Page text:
The would-be buyer locates a property that they wish to purchase and agrees a price with the vendor, as they would for an ijara or musharaka mortgage. The Islamic mortgage provider then purchases the property on their client’s behalf. Once this property purchase has been completed, the financial institution sells on the property to their client at a higher price (at cost price plus agreed profit). The following criteria are used when calculating the higher price that the homeowner must pay and hence the monthly repayments that they will be required to make throughout the mortgage term:
balance owing on the property after the client’s original down payment (usually at least 20 percent) has been paid;
length of the murabaha mortgage term;
size of the financial institution’s agreed profit (i.e. expected return on investment over the mortgage term).
Changes to the Islamic Mortgage Market
Until 2003, Islamic mortgages were unpopular in the UK because they were tax inefficient. Stamp Duty had to be paid twice over; once when the financial institution purchased the property and again when the property was transferred to their client. This purchase process must be carried out in two stages so that the mortgage is legal under Shariah rules.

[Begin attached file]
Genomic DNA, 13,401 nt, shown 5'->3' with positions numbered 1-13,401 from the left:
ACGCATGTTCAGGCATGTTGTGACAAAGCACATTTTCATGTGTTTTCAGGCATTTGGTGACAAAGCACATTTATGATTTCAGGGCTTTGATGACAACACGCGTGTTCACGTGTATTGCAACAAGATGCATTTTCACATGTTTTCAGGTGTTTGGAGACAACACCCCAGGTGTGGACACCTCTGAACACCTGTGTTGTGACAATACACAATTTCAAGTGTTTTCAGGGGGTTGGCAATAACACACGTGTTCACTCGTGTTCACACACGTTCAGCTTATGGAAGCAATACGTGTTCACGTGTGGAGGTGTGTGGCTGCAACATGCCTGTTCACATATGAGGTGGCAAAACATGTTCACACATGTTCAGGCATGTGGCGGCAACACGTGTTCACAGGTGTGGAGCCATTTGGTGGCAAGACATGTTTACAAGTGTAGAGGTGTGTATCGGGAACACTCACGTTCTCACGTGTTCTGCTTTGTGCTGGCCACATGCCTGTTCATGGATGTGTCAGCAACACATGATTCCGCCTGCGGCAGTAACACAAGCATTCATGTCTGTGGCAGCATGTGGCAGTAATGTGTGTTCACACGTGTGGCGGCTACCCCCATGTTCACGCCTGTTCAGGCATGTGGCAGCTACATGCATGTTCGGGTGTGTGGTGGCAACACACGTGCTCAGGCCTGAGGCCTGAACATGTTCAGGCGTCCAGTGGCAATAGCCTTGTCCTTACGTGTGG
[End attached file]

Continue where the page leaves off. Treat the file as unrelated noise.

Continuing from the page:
After representations to the Chancellor of the Exchequer, the levying of double Stamp Duty on Islamic mortgages was removed, in April 2003. Before this change in the law, only two financial institutions offered Islamic mortgages in the UK, the United Bank of Kuwait (also known as Al-Ahli United Bank) and the West Bromwich Building Society. Since the change in the law, several major players including HSBC and the Lloyds TSB have entered the Islamic mortgage market.
With around 1.8 million Muslims living in Britain, it is anticipated that the Islamic mortgage market will continue to grow. A recent Datamonitor survey indicates that UK Islamic mortgage market could be worth approximately £1.4 billion by 2009.
With a murabaha mortgage, a financial institution buys a property on behalf of a client and sells it on to them at cost price plus agreed profit;
a customer will normally require to put down a deposit of at least 20 percent before being granted a murabaha mortgage;
The Islamic mortgage market has grown rapidly since 2003, following the abolition of double Stamp Duty on Islamic mortgages.